When you buy or sell a vehicle you should complete a Bill of Sale. The Bill of sale acts as a record of a vehicle sale and includes details of the transaction. The State of Florida has some legal specific requirements about the Bill of Sale.
The following information should appear on the Florida Bill of Sale Form:
– Name and complete address of the seller.
– Name and complete address of the buyer.
– Complete vehicle description, including Vehicle Identification Number (VIN), make, model, year and body style.
– Vehicle odometer reading at the time of sale.
– The sell price.
– Date of sale.
– Signature of the seller and the buyer.
– Notary public seal identifying the seller’s and the buyer’s signature is recommended.
Florida’s Department of Highway Safety and Motor Vehicles (DHSMV) provides a state-approved, printable Bill of Sale Form Notice of Sale and/or Bill of Sale for a Motor Vehicle, Mobile Home, Off-Highway Vehicle or Vessel Form HSMV 82050 for residents buying and selling vehicles in the State of Florida. This form serves multiple purposes for both the seller and the buyer.
When acting as the Notice of Sale, this form notifies the DHSMV that you have sold your vehicle. This form frees you from liability and is especially important during the period between selling the vehicle and the new owner titling the vehicle.
The Department of Highway Safety and Motor Vehicles requires you to submit this form to your local tax collector’s office within 30 days of selling your vehicle.
A Bill of Sale Form is not a motor vehicle title and doesn’t replace a title transfer.
As a seller you can sell your vehicle without using a Bill of Sale, but you must provide the completed vehicle title to the buyer. So complete the vehicle title and give it to the buyer. The title is required to complete the title and registration. Make sure all information matches, including the vehicle identification number and odometer reading.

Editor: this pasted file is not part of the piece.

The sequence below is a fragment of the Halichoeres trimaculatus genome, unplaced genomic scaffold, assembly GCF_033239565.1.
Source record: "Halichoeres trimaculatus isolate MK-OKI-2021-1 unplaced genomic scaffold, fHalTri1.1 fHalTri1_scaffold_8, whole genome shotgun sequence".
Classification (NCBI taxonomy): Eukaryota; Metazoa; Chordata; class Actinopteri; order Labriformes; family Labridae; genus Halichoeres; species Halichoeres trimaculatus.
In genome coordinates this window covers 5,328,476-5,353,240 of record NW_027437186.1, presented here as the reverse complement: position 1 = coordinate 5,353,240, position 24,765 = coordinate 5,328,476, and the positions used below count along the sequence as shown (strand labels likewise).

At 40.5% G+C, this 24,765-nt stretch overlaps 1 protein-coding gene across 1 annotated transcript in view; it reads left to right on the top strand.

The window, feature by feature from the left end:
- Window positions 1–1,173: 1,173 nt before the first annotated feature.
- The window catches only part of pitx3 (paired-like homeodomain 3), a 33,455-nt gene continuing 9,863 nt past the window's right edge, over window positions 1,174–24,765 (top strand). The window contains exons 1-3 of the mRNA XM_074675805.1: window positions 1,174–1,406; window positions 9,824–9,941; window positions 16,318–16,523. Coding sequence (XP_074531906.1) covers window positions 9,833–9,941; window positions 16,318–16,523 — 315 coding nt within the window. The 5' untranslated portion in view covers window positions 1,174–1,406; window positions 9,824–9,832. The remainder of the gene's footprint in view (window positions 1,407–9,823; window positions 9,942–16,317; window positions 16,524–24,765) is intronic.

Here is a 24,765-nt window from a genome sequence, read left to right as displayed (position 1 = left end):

The seller should strongly consider completing a Bill of Sale Form with the buyer and keeping a copy for safety.
The seller should remove the license plates because Florida license plates stay with the driver, not the vehicle. The plates can be transferred to another vehicle (avoiding the $225 fee for the initial registration) or can be left to the tax collector’s office. The seller should do one or the other, because if the plates aren’t used this can lead to license suspension!
If you want to transfer your plates to another vehicle before selling your vehicle you should apply for temporary tags at your tax collector’s office. The State of Florida issues temporary tags for the “for sale” vehicle for the purpose of display and test driving. These tags are good for 30 days.
If you repair and/or rebuild salvaged vehicles to drive or sell you must first apply for a Salvage Title using the Application for Salvage Title/Certificate of Destruction Form HSMV 82363.